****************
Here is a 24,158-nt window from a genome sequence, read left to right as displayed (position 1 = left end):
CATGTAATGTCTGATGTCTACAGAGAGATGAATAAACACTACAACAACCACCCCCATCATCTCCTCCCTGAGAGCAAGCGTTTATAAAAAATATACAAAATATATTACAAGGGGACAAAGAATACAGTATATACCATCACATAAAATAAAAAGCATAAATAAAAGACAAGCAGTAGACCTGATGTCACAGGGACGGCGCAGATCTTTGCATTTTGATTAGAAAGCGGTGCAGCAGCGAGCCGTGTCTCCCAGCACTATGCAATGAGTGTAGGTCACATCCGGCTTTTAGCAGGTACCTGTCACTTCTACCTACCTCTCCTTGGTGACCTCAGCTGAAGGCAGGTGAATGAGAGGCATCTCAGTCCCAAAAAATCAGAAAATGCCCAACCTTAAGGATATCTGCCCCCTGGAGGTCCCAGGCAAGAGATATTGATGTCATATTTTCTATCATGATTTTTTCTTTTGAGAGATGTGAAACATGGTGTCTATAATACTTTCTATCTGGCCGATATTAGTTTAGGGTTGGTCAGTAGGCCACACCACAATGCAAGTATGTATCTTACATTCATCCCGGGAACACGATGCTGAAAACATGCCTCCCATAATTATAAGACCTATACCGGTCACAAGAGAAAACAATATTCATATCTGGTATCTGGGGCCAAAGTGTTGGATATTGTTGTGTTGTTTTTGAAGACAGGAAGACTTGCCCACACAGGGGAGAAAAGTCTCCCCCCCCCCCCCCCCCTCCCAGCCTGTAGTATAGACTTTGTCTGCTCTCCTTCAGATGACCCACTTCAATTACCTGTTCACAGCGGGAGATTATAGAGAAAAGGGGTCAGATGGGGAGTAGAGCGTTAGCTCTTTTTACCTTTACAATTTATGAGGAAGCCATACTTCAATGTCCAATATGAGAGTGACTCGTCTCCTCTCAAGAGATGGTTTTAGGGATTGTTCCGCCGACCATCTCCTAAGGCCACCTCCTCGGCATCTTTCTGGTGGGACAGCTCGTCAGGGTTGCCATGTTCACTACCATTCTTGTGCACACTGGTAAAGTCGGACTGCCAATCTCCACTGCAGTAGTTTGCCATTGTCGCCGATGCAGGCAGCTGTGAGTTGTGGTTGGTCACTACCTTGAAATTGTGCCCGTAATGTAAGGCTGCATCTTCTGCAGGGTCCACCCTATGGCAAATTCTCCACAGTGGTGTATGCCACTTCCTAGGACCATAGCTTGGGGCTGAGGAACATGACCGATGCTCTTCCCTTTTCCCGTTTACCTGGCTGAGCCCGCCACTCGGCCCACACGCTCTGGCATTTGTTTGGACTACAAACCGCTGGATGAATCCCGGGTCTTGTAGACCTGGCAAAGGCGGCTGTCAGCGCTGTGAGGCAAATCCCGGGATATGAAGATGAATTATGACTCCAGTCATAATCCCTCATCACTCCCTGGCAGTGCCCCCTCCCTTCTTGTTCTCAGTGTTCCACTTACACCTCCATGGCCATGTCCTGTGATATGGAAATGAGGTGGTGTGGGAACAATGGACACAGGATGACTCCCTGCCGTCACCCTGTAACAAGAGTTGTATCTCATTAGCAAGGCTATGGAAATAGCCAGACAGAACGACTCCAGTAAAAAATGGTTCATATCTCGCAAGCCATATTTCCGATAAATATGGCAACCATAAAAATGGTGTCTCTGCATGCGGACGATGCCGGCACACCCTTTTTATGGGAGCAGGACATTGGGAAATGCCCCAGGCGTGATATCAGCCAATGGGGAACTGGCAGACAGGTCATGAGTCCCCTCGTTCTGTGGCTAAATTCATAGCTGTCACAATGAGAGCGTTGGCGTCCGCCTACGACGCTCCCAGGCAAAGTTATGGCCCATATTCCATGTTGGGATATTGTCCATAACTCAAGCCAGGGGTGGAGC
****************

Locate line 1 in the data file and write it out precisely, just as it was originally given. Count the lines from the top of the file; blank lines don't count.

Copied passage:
Here is a 24,158-nt window from a genome sequence, read left to right as displayed (position 1 = left end):